Bob Jensen: Adjust your approach and catch fish all summer

Bob Jensen, Fishing the Midwest
Special to the Ames Tribune

We’ve entered the summer season when the fishing can be good, or it can be tough. If it’s tough, it generally doesn’t need to be. There are some adjustments we can make to catch more fish.

Many of us have a tendency to fish memories. Earlier in the year, maybe a week ago or a month ago, we were catching walleyes on jigs in shallow water. Or we were catching crappies near logs along shorelines or around docks. Or we were casting spinnerbaits for largemouth bass in the rushes.

But if we continue to use those techniques or fish the same areas, the action probably won’t be as good. At least not on a consistent basis. It’s not because the fish aren’t biting, because they probably are — just not in the area that was productive a short time ago. We need to adapt. We need to look for the walleyes and crappies and bass in different places. And we probably need to use different baits.

Weather can be a factor. I remember a year or two ago when some friends and I were in northern Minnesota fishing for largemouth bass. A severe weather front had gone through. Air temperatures dropped 20 degrees overnight, the skies were clear and the bass didn’t want to eat. However, northern pike were very willing to smash our spinnerbaits. They weren’t real big pike, but they were fun to catch.

Summit Township resident Mark Graziano, 58, caught this huge northern pike at Marina Lake in Presque Isle on May 17. The pike measured 42 inches and weighed about 21 pounds. He released the fish after posing for  this photo.

When weather conditions change, if we want to be successful, we need to switch species or switch techniques, or maybe even switch to a different body of water. Oftentimes, river fish won’t be as affected by weather conditions as lake fish.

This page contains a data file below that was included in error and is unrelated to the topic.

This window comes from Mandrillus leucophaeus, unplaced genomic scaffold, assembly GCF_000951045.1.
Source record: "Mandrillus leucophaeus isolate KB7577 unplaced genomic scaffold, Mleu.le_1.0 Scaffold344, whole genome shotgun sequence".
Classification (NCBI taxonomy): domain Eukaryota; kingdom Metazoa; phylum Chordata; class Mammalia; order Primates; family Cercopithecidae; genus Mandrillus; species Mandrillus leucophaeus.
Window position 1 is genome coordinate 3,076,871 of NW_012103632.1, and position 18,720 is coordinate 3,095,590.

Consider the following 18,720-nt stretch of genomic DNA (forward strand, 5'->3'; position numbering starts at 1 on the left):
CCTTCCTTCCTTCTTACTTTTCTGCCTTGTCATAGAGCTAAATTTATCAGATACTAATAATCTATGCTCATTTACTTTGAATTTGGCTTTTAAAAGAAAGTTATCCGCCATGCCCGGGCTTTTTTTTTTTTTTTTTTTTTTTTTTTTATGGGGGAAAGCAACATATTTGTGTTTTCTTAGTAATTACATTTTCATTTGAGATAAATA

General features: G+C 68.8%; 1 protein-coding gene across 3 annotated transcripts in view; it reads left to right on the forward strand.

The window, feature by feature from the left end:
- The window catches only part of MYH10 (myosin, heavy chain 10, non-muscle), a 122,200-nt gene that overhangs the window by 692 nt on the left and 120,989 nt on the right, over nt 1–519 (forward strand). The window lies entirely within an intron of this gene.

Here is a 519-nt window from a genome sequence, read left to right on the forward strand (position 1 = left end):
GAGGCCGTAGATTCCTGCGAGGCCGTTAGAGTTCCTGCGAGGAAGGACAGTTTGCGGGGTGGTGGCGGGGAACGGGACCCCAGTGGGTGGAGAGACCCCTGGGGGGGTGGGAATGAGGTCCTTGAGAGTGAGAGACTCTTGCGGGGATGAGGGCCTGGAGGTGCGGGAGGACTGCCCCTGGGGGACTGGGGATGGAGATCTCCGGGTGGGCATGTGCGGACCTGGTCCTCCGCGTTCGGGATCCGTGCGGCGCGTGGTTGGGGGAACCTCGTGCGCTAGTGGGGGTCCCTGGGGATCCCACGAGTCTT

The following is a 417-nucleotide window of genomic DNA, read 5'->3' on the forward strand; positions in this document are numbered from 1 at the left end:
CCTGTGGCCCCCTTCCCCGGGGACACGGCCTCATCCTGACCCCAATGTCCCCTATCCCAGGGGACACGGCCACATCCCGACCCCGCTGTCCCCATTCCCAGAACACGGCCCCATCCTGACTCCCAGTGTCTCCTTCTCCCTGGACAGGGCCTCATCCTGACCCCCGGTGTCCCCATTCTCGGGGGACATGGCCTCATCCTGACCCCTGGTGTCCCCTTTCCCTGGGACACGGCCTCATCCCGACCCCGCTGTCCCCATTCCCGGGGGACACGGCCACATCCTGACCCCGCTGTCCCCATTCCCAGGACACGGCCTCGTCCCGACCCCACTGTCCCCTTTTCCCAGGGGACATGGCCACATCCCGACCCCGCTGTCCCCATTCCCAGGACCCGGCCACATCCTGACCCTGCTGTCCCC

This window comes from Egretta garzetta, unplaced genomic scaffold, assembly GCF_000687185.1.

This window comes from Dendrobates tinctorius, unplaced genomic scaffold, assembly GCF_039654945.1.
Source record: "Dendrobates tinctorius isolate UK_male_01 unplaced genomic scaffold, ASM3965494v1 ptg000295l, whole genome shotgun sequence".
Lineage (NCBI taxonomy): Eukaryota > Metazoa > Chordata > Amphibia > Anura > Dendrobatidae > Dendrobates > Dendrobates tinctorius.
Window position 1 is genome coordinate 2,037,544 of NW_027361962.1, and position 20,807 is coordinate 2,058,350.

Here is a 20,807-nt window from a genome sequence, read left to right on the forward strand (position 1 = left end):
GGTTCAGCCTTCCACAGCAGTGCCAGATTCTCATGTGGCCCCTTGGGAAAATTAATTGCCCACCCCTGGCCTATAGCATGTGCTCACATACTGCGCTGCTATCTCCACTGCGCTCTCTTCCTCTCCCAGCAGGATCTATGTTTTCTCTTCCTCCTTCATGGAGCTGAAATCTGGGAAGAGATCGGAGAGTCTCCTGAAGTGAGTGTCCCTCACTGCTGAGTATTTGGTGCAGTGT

When fishing conditions are good, meaning the weather has been stable for a few days, a faster presentation will often be productive. A faster presentation enables an angler to cover water quickly, so you can show your bait to more fish. Summer fish are often hungry, so the more fish you show your bait to, the more bites you’ll usually get.

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Baitfish populations are high in the summer, so the predators have lots of choices of what to eat. Some anglers go with the “match-the-hatch” idea, which emphasizes using baits that resemble the baitfish that are abundant. Sometimes that’s a good idea.

However, there are a good number of anglers who like to show the fish something completely different. It’s kind of like people. When we eat cheeseburgers for several days, eventually a piece of pizza looks pretty good. A walleye that’s been eating perch for the past few weeks might prefer something that looks completely different. Sometimes a bait that looks very unnatural in a particular lake or river can be very productive.

In many bodies of water, a variety of fish will live in the deeper water in the summer. There will still be shallow fish, but the depths will hold the numbers of fish. Many anglers that are fishing deep water won’t even put a bait in the water until they see fish on their sonar.

Today’s sonar units draw an amazing picture of what’s below the surface of the water. They show baitfish, big fish, vegetation, whatever is down there will be revealed. We don’t always catch them on the first trip to the location, but we know they’re there, so we keep coming back during the day to see if we can make them bite, and usually, eventually a couple will open their mouth and take our bait.

Summer is a great time to be fishing. If you keep these ideas in mind, you’ll have an even better time because you’ll catch more fish.